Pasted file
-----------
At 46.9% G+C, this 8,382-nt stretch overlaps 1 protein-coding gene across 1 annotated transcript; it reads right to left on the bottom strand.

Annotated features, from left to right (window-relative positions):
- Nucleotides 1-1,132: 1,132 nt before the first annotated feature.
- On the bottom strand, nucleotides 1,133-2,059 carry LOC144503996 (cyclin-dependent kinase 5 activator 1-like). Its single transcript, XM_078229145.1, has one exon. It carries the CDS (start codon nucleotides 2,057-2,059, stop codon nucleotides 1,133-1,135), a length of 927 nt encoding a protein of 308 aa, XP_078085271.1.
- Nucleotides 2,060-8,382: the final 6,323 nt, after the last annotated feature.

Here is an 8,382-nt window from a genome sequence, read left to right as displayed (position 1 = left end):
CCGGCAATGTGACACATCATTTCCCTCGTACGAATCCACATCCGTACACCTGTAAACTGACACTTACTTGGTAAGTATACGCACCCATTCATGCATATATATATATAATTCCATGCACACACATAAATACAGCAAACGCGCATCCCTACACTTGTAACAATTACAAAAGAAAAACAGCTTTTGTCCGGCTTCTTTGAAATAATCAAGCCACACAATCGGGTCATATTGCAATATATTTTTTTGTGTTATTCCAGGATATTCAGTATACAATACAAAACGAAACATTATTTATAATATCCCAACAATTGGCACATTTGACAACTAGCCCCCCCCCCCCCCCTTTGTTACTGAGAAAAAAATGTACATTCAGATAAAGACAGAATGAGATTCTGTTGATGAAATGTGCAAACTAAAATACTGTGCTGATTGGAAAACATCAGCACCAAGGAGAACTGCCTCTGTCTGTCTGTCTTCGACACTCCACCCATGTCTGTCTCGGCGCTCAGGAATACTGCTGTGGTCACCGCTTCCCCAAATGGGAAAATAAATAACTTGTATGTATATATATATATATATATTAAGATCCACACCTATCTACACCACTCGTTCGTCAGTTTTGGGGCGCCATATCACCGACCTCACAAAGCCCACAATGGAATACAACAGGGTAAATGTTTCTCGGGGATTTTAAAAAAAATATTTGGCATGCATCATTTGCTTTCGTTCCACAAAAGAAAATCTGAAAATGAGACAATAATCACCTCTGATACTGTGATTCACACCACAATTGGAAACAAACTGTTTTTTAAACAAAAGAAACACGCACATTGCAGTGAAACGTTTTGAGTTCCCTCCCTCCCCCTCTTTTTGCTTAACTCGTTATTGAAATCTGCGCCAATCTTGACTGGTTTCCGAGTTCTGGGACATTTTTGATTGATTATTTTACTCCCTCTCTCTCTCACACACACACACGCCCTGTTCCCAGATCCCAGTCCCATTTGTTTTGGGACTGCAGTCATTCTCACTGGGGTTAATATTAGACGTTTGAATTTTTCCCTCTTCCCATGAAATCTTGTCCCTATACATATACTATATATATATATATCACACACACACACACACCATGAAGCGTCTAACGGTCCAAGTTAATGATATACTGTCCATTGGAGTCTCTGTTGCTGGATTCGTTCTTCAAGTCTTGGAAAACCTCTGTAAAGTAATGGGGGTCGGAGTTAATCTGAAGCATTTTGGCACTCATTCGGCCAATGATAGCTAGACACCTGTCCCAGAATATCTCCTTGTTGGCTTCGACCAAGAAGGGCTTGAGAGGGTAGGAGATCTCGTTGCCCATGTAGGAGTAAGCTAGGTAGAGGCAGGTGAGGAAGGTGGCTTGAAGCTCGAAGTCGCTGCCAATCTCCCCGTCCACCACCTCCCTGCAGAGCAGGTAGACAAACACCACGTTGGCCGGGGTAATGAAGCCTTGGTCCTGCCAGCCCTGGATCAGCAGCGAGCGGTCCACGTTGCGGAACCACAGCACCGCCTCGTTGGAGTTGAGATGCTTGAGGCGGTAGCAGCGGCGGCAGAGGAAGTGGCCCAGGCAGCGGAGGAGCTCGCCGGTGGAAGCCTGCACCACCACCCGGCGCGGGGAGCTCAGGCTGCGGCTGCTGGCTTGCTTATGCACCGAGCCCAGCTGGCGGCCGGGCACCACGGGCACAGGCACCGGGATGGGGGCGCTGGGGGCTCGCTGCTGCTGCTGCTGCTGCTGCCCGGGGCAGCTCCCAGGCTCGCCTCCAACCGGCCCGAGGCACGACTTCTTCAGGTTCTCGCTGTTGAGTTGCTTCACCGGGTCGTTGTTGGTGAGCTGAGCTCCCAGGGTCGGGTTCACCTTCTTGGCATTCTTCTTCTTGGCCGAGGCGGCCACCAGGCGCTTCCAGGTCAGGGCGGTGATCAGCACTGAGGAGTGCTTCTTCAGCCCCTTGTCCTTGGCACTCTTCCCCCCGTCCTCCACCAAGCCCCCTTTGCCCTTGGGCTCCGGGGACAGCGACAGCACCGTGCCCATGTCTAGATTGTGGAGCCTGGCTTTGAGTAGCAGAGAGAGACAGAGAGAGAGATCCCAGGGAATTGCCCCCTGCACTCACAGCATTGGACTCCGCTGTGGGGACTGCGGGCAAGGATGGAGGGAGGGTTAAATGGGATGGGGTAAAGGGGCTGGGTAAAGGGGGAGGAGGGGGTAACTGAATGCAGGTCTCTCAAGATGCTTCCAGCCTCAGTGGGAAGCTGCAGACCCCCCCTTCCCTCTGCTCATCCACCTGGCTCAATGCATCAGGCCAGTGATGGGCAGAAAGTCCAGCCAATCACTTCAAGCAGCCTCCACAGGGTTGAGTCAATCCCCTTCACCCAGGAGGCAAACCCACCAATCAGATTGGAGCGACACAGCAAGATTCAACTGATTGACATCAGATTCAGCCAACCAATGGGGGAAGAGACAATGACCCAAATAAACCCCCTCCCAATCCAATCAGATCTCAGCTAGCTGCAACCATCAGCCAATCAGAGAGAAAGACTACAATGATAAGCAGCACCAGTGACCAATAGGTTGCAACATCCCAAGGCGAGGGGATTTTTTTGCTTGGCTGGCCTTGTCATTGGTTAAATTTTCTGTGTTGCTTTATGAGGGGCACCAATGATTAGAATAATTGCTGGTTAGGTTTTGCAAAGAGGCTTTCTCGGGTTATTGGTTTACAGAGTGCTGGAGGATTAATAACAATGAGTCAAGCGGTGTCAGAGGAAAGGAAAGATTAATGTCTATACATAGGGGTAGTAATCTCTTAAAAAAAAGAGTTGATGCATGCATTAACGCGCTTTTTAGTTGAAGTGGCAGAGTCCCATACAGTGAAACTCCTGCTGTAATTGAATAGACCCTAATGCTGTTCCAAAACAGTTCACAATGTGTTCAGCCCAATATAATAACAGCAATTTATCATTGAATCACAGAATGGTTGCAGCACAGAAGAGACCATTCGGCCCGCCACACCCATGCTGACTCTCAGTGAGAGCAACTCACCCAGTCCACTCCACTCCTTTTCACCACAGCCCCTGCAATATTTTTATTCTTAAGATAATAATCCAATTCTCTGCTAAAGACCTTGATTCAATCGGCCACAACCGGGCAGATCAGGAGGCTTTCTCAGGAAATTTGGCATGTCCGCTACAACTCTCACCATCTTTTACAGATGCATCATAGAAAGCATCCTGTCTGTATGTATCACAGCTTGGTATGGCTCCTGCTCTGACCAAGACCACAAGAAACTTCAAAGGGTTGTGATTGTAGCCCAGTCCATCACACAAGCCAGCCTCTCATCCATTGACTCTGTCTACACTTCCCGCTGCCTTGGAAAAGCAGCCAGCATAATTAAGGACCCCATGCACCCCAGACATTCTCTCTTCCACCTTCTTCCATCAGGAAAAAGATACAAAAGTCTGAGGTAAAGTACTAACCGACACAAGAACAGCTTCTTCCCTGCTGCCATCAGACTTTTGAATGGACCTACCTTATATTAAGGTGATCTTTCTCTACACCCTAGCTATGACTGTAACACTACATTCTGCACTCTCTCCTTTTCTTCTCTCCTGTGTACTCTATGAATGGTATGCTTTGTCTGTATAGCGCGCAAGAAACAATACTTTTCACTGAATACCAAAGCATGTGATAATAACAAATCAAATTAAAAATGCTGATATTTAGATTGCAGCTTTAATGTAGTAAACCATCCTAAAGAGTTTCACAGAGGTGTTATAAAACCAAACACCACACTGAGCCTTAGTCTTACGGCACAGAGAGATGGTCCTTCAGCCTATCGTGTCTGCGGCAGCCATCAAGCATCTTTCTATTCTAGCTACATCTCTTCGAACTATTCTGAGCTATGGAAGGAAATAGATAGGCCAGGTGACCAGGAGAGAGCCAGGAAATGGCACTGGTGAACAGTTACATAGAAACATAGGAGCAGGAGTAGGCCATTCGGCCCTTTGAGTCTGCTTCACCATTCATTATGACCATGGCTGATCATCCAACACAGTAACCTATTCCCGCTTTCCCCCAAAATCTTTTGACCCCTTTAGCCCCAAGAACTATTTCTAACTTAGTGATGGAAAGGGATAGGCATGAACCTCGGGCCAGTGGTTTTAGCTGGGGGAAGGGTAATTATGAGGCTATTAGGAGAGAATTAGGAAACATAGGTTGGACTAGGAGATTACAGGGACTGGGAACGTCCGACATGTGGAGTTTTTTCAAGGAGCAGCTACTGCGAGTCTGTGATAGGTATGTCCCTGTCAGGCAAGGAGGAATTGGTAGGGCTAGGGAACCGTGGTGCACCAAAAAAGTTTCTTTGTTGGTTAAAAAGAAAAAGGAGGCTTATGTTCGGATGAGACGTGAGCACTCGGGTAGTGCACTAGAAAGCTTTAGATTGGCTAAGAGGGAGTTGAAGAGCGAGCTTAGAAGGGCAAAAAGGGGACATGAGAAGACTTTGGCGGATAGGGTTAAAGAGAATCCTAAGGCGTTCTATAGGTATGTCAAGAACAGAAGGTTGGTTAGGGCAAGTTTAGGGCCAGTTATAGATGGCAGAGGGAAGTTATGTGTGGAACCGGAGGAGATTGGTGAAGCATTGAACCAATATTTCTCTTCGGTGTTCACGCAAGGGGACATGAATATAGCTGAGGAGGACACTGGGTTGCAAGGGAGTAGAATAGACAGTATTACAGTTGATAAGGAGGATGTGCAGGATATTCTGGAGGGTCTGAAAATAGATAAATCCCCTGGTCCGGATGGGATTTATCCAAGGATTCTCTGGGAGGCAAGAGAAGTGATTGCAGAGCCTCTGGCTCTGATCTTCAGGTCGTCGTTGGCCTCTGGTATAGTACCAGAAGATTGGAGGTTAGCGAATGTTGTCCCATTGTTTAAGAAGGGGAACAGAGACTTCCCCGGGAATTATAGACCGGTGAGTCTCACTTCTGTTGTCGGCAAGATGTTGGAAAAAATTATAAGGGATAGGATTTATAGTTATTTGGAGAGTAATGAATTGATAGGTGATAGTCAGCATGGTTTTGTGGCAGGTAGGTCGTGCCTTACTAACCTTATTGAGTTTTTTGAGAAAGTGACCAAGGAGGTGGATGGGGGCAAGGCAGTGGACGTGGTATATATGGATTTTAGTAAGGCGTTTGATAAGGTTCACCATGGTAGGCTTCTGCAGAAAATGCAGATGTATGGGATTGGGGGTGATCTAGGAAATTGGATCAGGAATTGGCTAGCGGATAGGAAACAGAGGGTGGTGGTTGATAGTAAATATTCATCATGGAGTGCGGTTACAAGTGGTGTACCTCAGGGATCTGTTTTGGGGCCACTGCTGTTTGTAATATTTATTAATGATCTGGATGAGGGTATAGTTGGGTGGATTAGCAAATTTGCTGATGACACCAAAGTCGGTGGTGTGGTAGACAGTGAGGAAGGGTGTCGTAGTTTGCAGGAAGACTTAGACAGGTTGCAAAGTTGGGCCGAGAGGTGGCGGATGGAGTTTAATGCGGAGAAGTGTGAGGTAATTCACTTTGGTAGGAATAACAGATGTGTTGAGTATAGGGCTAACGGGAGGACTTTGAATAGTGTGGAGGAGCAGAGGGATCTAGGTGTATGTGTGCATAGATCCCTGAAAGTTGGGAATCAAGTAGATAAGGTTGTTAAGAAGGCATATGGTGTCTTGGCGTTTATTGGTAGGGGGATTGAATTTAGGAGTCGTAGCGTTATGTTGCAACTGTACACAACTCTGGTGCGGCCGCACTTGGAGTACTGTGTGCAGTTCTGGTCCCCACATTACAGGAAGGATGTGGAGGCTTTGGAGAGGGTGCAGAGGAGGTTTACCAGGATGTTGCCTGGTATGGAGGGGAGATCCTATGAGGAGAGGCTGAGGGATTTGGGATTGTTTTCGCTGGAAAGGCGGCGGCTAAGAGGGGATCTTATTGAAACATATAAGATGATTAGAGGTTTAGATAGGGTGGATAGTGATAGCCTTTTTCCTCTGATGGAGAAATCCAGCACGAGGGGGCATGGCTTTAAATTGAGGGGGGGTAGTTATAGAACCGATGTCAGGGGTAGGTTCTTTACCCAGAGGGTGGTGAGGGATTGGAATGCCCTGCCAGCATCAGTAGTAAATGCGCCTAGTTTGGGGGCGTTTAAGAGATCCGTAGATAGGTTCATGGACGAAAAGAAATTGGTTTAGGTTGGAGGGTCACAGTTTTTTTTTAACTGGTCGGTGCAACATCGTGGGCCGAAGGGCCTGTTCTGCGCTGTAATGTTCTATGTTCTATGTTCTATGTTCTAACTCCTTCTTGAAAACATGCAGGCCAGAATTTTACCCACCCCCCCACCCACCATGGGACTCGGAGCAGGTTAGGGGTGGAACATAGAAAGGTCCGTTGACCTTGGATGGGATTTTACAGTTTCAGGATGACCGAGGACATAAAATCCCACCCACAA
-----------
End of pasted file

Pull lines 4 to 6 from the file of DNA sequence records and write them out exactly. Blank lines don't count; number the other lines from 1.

- On the bottom strand, nucleotides 1,133-2,059 carry LOC144503996 (cyclin-dependent kinase 5 activator 1-like). Its single transcript, XM_078229145.1, has one exon. It carries the CDS (start codon nucleotides 2,057-2,059, stop codon nucleotides 1,133-1,135), a length of 927 nt encoding a protein of 308 aa, XP_078085271.1.
- Nucleotides 2,060-8,382: the final 6,323 nt, after the last annotated feature.

Here is an 8,382-nt window from a genome sequence, read left to right as displayed (position 1 = left end):